So it has come to the point that during the cold light of day I now view my night-time self as a person of Mr Hyde type malevolence. For example, last Thursday I went to see an event that was part of the Sydney Writer’s Festival: the Chaser’s “Empty Vessel”. As a precaution I put no less than five alarms on my phone between the hours of ten and eleven-thirty reminding me to go home at the end of the event. Being a Thursday I could brook no chance of waking up hung-over for work. I don’t really think this is socially acceptable after you’ve completed your first under-graduate degree. Not to mention the fact that it’s not exactly professional either.

Anyway, the scary thing was that as I was diligently putting reminders on my phone to keep my night-out self on the path of the righteous, I could just picture myself later surreptitiously deleting them from my phone and dancing with wild abandon in some King’s Cross den of iniquity.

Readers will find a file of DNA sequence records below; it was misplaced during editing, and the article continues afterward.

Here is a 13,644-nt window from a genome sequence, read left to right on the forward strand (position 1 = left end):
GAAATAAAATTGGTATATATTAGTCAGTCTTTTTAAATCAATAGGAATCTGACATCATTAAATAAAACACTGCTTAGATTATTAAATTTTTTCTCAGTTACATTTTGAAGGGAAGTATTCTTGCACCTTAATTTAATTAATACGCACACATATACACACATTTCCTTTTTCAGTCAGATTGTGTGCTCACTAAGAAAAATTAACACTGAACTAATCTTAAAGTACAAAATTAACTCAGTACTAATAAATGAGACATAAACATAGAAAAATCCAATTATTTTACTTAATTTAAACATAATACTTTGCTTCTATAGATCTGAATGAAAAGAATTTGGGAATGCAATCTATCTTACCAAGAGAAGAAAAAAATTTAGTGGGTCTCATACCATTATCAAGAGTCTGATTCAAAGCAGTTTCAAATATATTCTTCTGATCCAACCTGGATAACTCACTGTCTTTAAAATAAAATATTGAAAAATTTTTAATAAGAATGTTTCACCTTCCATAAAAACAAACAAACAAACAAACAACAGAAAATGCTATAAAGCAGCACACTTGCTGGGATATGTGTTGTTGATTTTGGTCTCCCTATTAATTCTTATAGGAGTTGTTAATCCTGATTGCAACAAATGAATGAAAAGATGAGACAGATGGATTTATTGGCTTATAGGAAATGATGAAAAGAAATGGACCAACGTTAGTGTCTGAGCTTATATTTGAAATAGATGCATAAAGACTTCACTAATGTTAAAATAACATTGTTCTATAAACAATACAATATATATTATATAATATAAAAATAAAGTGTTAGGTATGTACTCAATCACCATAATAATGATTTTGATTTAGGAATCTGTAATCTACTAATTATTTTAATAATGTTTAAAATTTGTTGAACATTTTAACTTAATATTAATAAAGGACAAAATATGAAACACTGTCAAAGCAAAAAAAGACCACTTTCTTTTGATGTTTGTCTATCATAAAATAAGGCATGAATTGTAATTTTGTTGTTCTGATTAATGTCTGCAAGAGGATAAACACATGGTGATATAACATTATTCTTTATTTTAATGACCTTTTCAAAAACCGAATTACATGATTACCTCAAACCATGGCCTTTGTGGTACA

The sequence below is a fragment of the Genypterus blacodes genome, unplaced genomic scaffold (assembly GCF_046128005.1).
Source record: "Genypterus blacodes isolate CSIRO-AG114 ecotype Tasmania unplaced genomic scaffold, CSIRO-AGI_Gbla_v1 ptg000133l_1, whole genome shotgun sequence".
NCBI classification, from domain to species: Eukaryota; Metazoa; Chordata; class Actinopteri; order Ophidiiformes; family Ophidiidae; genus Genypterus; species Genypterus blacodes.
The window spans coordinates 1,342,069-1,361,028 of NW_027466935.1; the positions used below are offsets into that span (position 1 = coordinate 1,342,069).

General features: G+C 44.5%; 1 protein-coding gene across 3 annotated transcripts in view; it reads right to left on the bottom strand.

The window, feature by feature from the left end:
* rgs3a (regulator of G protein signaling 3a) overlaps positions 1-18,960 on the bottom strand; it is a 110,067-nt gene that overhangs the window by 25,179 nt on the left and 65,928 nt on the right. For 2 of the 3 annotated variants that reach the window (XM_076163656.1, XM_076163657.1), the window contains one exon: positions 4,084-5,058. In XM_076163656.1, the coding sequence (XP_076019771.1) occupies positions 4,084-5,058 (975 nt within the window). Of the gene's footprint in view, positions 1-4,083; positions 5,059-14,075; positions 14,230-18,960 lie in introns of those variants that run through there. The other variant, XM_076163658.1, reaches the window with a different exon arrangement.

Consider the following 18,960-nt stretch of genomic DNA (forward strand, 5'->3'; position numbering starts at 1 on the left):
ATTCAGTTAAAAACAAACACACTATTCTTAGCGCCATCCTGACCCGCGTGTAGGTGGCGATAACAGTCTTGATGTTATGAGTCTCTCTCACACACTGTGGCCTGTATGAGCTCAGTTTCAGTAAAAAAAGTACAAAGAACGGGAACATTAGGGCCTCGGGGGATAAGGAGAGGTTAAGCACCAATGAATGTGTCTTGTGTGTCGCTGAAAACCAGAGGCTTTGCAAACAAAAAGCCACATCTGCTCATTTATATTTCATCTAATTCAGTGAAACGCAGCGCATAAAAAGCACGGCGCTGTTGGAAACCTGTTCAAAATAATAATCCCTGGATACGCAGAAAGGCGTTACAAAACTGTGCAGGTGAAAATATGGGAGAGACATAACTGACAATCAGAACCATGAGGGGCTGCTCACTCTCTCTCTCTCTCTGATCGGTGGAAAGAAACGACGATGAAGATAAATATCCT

OK, maybe that last line was half fantasy -- deleting them from my phone and ordering a second round in any case. Because the second round is no longer lying to yourself. After the second round you’re on a night-out.
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The Station Platform Campbelltown

Campbelltown StationImage via Wikipedia
Campbelltown Station.
“Excuse me, do you have one dollar for phone call?” I am asked by a ruffled looking man with a thick beard and an accent of some indefinable sort.

I stop eating my apple and look at him. He is wearing sneakers and a navy blue suit which looks un-ironed on him, flecks of grey streak through his black beard and hair. He could be a swarthy looking Russian or an Armenian or from somewhere similar. Without saying a word I reach for my back pocket. He takes this gesture for an acceptance and thanks me but not waiting for his coin takes a seat at a bench. I give him two dollars, the only gold coin I have in my pocket, and he then lies down on the bench and shuts his eyes as if to sleep.